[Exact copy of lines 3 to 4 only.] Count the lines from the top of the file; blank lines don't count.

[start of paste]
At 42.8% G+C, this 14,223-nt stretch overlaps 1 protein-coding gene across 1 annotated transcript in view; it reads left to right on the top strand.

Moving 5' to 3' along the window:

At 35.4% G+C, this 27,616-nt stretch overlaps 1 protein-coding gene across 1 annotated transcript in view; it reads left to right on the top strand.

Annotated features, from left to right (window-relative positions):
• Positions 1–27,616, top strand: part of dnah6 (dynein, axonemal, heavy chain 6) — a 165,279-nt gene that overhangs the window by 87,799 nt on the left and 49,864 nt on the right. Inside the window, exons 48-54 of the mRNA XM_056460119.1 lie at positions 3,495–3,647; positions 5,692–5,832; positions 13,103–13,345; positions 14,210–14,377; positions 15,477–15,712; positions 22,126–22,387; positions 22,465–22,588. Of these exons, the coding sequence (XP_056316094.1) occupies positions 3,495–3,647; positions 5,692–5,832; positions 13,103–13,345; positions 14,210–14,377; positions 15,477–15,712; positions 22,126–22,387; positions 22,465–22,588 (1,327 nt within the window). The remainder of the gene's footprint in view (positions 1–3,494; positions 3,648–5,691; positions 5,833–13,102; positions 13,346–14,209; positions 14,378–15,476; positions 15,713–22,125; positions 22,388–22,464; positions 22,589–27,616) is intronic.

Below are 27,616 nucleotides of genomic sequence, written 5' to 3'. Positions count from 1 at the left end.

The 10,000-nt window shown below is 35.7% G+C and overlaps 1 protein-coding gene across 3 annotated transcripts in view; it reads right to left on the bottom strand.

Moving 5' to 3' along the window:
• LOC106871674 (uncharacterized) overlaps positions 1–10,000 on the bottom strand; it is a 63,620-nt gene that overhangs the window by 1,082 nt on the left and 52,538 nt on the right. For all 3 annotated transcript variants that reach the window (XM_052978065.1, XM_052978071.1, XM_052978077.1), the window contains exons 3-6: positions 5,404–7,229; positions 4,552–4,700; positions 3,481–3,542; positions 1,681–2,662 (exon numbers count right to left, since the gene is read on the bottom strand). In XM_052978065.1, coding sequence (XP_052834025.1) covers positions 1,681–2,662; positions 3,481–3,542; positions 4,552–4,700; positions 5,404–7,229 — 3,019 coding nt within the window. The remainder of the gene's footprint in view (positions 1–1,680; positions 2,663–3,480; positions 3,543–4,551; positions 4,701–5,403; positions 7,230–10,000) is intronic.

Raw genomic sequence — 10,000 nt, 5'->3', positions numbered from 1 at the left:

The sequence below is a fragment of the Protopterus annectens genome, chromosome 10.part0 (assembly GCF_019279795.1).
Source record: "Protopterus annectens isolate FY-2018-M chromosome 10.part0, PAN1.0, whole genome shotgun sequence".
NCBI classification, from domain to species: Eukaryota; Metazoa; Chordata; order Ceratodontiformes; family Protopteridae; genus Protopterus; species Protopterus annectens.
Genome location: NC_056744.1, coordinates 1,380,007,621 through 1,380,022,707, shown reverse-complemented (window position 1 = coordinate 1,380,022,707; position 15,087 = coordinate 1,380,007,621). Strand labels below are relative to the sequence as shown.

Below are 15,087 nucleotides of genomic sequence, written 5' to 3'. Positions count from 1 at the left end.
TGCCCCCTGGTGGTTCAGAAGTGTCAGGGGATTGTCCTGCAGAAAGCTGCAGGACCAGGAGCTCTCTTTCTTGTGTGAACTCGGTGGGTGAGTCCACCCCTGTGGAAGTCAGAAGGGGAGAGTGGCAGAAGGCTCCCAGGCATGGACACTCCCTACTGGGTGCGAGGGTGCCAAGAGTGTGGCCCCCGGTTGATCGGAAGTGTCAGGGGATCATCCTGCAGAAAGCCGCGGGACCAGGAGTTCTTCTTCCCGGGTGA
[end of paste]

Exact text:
At 35.4% G+C, this 27,616-nt stretch overlaps 1 protein-coding gene across 1 annotated transcript in view; it reads left to right on the top strand.

Annotated features, from left to right (window-relative positions):